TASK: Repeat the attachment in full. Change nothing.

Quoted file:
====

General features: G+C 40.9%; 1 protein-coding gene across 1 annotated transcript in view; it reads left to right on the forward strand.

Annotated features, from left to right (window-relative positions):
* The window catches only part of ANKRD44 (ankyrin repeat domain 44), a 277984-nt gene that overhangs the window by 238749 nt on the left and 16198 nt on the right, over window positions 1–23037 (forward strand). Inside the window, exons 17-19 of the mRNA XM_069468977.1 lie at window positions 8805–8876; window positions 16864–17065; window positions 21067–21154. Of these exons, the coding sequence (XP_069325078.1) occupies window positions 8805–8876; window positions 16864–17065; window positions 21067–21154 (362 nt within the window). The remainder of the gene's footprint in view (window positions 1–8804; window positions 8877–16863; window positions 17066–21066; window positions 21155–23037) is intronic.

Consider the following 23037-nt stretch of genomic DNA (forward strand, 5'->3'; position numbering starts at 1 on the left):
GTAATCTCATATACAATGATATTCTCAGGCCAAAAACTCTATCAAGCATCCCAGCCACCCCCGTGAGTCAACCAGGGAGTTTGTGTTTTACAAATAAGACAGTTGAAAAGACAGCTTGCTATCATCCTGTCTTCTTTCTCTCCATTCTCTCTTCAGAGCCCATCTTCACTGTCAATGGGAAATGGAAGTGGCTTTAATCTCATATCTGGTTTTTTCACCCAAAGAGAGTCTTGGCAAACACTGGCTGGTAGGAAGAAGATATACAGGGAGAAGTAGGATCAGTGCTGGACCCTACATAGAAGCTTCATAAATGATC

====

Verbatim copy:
General features: G+C 40.9%; 1 protein-coding gene across 1 annotated transcript in view; it reads left to right on the forward strand.

Annotated features, from left to right (window-relative positions):
* The window catches only part of ANKRD44 (ankyrin repeat domain 44), a 277984-nt gene that overhangs the window by 238749 nt on the left and 16198 nt on the right, over window positions 1–23037 (forward strand). Inside the window, exons 17-19 of the mRNA XM_069468977.1 lie at window positions 8805–8876; window positions 16864–17065; window positions 21067–21154. Of these exons, the coding sequence (XP_069325078.1) occupies window positions 8805–8876; window positions 16864–17065; window positions 21067–21154 (362 nt within the window). The remainder of the gene's footprint in view (window positions 1–8804; window positions 8877–16863; window positions 17066–21066; window positions 21155–23037) is intronic.

Consider the following 23037-nt stretch of genomic DNA (forward strand, 5'->3'; position numbering starts at 1 on the left):
GTAATCTCATATACAATGATATTCTCAGGCCAAAAACTCTATCAAGCATCCCAGCCACCCCCGTGAGTCAACCAGGGAGTTTGTGTTTTACAAATAAGACAGTTGAAAAGACAGCTTGCTATCATCCTGTCTTCTTTCTCTCCATTCTCTCTTCAGAGCCCATCTTCACTGTCAATGGGAAATGGAAGTGGCTTTAATCTCATATCTGGTTTTTTCACCCAAAGAGAGTCTTGGCAAACACTGGCTGGTAGGAAGAAGATATACAGGGAGAAGTAGGATCAGTGCTGGACCCTACATAGAAGCTTCATAAATGATC